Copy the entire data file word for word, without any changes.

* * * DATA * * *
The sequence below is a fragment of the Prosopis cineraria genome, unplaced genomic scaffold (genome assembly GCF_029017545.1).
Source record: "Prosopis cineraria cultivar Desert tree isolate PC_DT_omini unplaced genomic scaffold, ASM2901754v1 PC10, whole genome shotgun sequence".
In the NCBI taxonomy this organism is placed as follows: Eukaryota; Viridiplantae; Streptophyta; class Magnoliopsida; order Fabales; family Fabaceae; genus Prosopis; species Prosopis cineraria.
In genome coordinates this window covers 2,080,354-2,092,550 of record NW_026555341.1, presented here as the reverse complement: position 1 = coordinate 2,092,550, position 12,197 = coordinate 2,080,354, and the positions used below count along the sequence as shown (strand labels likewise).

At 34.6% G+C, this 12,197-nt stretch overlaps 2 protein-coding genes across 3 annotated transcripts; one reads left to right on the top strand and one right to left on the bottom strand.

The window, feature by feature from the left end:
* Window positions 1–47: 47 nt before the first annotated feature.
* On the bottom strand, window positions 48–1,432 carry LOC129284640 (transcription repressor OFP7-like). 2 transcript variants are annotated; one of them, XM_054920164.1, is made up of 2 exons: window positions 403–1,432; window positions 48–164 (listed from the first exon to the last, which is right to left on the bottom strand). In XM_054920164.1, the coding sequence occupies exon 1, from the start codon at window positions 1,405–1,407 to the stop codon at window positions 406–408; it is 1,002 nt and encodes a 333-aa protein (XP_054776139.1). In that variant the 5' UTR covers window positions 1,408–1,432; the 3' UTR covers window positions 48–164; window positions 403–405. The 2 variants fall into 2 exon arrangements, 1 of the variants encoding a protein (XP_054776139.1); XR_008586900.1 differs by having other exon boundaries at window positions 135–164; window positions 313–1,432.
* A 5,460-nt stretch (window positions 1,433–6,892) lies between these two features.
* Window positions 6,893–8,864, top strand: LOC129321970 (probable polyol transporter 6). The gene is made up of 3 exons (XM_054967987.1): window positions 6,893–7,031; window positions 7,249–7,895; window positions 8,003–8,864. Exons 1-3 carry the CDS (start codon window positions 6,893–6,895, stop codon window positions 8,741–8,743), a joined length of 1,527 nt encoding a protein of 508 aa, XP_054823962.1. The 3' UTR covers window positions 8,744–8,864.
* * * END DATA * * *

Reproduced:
The sequence below is a fragment of the Prosopis cineraria genome, unplaced genomic scaffold (genome assembly GCF_029017545.1).
Source record: "Prosopis cineraria cultivar Desert tree isolate PC_DT_omini unplaced genomic scaffold, ASM2901754v1 PC10, whole genome shotgun sequence".
In the NCBI taxonomy this organism is placed as follows: Eukaryota; Viridiplantae; Streptophyta; class Magnoliopsida; order Fabales; family Fabaceae; genus Prosopis; species Prosopis cineraria.
In genome coordinates this window covers 2,080,354-2,092,550 of record NW_026555341.1, presented here as the reverse complement: position 1 = coordinate 2,092,550, position 12,197 = coordinate 2,080,354, and the positions used below count along the sequence as shown (strand labels likewise).

At 34.6% G+C, this 12,197-nt stretch overlaps 2 protein-coding genes across 3 annotated transcripts; one reads left to right on the top strand and one right to left on the bottom strand.

The window, feature by feature from the left end:
* Window positions 1–47: 47 nt before the first annotated feature.
* On the bottom strand, window positions 48–1,432 carry LOC129284640 (transcription repressor OFP7-like). 2 transcript variants are annotated; one of them, XM_054920164.1, is made up of 2 exons: window positions 403–1,432; window positions 48–164 (listed from the first exon to the last, which is right to left on the bottom strand). In XM_054920164.1, the coding sequence occupies exon 1, from the start codon at window positions 1,405–1,407 to the stop codon at window positions 406–408; it is 1,002 nt and encodes a 333-aa protein (XP_054776139.1). In that variant the 5' UTR covers window positions 1,408–1,432; the 3' UTR covers window positions 48–164; window positions 403–405. The 2 variants fall into 2 exon arrangements, 1 of the variants encoding a protein (XP_054776139.1); XR_008586900.1 differs by having other exon boundaries at window positions 135–164; window positions 313–1,432.
* A 5,460-nt stretch (window positions 1,433–6,892) lies between these two features.
* Window positions 6,893–8,864, top strand: LOC129321970 (probable polyol transporter 6). The gene is made up of 3 exons (XM_054967987.1): window positions 6,893–7,031; window positions 7,249–7,895; window positions 8,003–8,864. Exons 1-3 carry the CDS (start codon window positions 6,893–6,895, stop codon window positions 8,741–8,743), a joined length of 1,527 nt encoding a protein of 508 aa, XP_054823962.1. The 3' UTR covers window positions 8,744–8,864.